It was the same attitude I discovered down here: Election officials tend to ignore, rather than assuage, voters' concerns about the machines. One guy I talked to said not to worry; that the votes were stored on a hard drive. No shit – like I thought the thing was just a Fisher-Price plastic box full of marbles. The officials like to explain how the components of the system work, but the problem isn't the system; it's the lack of an independent record for verification.
"That was really the basis of our case," explained Ellen McLaren, a legislative aide for local Congressman Robert Wexler, who unsuccessfully brought a federal case against the counties employing the machines. "There's no paper trail." She explained how Florida's election law requires a manual recount if the result is within a certain margin. "But with these machines," she said, "a manual recount is not possible." She also noted, very reasonably, that as with any new technology, it seems like a good idea to make sure it's foolproof – especially before installing it at the core of our democratic process.
And at the moment, they're not foolproof. Avi Rubin is the computer-science professor at Johns Hopkins who first publicized security flaws in Diebold's code, and he has since looked at other models and only become less confident in the machines' reliability. "A big concern," he explained, "is that they could be rigged. Manufacturers could set the outcome. Or election workers. Any time there's physical access to the machine, there's the potential to change it." With Diebold's machines, Rubin noted as an example, he and his students discovered that a quick, one-byte alteration in a particular file could switch votes from one candidate to another. "Ironically," he said, "in trying to get rid of the hanging chads, they've gotten rid of ballots altogether."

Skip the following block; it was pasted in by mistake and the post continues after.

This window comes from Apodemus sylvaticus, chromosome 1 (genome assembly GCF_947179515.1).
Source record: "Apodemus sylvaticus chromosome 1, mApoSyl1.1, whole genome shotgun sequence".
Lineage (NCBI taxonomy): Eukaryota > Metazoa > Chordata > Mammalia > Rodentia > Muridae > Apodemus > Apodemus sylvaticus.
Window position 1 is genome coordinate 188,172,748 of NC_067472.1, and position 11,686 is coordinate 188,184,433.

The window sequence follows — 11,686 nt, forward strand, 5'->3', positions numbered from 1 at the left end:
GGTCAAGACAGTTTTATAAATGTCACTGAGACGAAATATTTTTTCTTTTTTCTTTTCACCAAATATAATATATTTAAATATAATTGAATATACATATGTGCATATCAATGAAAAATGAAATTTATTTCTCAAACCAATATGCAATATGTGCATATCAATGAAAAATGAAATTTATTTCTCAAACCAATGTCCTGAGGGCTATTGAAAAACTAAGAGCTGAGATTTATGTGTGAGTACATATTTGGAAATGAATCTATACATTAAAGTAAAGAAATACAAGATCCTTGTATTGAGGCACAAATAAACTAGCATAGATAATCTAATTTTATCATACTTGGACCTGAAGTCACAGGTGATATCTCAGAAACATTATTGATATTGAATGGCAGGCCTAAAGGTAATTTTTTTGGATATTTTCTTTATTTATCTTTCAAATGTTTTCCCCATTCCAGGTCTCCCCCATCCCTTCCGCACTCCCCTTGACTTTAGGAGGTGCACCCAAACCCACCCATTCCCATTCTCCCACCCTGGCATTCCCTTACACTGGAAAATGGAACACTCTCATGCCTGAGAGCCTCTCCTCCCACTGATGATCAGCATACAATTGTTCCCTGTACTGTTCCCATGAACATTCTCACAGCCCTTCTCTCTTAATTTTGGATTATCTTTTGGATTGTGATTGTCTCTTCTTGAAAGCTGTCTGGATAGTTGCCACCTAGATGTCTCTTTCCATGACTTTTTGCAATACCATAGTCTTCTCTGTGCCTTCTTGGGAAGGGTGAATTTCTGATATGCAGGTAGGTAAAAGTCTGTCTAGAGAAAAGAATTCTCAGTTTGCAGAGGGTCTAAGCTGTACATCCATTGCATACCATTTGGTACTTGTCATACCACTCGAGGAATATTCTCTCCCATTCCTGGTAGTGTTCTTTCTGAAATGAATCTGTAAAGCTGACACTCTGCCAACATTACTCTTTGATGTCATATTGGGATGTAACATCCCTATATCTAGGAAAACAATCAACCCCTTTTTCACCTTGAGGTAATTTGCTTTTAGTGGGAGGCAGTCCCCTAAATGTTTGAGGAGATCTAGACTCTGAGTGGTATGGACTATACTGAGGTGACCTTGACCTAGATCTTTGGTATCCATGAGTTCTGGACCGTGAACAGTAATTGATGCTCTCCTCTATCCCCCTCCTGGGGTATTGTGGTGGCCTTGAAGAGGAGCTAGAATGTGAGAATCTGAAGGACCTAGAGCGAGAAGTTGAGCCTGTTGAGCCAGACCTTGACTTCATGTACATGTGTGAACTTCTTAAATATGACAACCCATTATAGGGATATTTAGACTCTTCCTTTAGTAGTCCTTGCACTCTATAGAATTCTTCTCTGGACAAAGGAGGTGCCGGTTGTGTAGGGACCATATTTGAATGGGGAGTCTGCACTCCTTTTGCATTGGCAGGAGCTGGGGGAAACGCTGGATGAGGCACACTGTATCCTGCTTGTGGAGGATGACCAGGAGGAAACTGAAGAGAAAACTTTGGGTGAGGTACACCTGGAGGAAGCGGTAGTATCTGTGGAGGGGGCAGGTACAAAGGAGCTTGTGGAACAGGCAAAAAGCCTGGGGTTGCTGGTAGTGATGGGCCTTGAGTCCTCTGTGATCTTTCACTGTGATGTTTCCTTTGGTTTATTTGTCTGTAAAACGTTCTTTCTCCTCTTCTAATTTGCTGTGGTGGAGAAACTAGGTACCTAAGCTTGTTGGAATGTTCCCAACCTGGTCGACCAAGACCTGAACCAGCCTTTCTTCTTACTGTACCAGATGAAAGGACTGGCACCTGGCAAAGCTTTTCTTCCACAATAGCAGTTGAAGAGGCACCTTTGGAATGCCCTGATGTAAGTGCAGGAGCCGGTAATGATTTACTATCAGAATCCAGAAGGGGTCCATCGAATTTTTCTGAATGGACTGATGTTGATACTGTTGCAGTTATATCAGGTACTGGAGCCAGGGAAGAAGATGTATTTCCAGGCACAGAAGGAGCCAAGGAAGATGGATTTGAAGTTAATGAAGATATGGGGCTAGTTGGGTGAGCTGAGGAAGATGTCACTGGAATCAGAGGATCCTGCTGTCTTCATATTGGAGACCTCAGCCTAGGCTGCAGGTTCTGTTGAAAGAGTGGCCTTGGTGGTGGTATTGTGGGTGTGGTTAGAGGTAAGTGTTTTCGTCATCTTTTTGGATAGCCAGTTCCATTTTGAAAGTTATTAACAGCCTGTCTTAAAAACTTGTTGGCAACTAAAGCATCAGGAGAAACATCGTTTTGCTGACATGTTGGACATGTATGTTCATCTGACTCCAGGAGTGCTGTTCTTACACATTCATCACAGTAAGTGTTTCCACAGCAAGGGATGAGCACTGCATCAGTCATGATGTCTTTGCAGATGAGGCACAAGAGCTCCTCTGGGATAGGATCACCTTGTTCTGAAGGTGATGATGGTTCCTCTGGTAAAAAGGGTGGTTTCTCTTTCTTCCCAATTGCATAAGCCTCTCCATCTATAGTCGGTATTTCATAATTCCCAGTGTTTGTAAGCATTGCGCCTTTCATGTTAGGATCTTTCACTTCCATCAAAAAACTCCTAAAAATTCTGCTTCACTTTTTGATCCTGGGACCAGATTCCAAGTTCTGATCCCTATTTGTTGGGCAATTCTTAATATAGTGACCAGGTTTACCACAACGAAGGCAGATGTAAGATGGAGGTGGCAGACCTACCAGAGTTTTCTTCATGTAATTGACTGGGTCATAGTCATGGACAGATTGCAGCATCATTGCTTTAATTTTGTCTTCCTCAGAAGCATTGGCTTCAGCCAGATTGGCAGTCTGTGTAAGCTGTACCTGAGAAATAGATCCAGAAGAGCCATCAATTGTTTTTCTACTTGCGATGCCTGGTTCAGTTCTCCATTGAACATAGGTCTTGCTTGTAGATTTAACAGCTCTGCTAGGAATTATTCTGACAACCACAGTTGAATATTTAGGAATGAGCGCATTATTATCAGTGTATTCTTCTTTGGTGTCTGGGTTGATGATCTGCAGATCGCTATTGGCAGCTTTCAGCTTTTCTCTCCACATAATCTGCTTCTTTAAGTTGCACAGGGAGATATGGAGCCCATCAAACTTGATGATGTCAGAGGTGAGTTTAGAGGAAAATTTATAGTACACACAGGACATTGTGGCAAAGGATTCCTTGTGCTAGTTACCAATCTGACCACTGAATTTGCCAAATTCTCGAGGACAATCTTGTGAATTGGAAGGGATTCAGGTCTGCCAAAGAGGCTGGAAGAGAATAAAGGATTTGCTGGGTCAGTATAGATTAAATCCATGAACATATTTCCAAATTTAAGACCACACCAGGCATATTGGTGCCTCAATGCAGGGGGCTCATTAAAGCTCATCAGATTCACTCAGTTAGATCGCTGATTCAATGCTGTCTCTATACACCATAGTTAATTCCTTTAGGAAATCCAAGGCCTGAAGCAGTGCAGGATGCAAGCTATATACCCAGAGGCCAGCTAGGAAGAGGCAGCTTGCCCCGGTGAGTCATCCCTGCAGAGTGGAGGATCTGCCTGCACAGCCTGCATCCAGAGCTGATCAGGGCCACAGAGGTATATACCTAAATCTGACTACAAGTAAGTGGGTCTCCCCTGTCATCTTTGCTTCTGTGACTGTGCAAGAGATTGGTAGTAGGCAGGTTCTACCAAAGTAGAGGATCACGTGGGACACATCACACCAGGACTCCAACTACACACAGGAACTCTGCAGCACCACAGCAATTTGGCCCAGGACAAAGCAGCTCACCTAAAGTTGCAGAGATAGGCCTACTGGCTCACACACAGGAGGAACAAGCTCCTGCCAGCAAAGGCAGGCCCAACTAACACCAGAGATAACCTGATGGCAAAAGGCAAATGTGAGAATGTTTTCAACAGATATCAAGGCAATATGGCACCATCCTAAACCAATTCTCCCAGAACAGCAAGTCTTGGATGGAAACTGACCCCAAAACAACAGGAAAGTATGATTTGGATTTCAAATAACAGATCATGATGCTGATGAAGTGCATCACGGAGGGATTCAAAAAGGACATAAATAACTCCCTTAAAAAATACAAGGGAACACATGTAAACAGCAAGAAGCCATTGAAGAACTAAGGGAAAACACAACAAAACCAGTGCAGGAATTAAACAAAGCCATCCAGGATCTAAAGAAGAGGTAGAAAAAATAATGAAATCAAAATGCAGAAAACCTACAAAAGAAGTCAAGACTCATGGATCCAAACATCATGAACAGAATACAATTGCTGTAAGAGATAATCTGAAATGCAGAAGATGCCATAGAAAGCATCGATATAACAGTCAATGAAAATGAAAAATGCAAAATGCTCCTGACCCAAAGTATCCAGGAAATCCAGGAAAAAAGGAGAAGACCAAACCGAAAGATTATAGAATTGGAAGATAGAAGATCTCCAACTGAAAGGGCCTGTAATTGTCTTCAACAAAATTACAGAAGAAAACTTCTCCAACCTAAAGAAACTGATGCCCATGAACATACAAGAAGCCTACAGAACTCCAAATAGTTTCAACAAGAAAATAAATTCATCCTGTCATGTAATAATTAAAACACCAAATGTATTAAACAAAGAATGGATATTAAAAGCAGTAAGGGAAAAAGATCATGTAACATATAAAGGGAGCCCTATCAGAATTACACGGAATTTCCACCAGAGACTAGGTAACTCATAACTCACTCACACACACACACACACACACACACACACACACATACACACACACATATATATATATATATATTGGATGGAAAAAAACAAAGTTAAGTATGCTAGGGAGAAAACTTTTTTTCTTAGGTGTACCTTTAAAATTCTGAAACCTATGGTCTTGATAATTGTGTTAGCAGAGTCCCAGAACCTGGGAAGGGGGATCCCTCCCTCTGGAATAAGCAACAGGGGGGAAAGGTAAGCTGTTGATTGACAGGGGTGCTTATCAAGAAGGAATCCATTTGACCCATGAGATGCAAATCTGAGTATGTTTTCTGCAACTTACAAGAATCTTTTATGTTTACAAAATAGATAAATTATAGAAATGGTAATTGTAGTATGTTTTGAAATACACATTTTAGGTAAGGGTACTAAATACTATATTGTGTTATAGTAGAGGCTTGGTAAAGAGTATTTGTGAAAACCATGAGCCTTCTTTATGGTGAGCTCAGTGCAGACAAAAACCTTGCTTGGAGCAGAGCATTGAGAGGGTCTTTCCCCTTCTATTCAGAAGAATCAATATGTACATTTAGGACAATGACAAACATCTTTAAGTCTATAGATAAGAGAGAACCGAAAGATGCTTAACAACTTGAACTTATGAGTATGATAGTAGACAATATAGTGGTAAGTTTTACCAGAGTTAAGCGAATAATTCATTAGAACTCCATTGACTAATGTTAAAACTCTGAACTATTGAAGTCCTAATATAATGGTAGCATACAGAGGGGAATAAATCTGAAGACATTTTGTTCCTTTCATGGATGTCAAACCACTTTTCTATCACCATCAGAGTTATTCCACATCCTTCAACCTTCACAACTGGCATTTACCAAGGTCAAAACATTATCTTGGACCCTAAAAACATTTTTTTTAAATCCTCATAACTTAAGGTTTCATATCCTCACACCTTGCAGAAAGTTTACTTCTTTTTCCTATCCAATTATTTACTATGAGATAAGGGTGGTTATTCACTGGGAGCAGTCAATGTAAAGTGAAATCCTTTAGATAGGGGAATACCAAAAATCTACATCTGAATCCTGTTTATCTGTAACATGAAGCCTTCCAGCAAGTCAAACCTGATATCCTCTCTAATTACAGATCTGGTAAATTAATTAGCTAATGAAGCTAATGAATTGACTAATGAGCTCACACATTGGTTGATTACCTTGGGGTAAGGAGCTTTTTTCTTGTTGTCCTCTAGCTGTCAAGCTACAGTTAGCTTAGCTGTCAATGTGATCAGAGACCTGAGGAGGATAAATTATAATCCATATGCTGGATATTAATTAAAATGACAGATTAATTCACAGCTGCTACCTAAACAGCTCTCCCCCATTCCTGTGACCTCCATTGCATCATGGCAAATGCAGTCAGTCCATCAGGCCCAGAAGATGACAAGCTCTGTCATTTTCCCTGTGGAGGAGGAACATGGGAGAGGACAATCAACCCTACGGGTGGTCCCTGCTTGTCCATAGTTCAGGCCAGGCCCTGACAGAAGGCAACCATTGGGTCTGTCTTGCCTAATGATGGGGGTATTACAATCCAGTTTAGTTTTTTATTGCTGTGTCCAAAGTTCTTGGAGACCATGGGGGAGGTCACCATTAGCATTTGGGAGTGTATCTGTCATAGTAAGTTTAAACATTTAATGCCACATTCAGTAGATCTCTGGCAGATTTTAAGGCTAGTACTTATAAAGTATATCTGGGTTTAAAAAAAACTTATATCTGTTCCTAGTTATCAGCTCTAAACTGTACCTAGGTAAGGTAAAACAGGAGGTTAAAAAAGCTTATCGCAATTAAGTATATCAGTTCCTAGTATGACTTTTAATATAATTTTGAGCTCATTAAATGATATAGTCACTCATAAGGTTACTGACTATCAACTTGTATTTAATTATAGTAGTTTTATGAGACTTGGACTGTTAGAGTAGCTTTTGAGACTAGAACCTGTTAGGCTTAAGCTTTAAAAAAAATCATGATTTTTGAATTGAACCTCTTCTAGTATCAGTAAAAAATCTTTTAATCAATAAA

Theresa LePore regretfully acknowledged this irony as well. LePore is the Palm Beach County supervisor of elections who designed the infamous butterfly ballot that confused my grandparents' bridge partners into voting for Pat Buchanan, and she has since attracted another round of controversy for installing 4,500 Sequoia machines into her 692 voting precincts. LePore has become a local villain, perhaps unfairly. Whenever I mention the name around Florida Democrats, they start hissing like vampires around garlic.
She's been accused of treason for putting the wrong man in the White House, despite the fact that both parties approved her butterfly ballot. And the Sequoia machines were partly an overcompensation for that experience. "We were trying to fix the problems of 2000," she said ruefully. But like other election officials, she refuses to accept that there are valid concerns with touch-screen voting. That kind of obstinacy is what's contributing to the looming uncertainty of the upcoming election. "The one thing we're going to learn in Florida," professor Rubin observed, "is that this technology will leave doubt. It's as simple as that."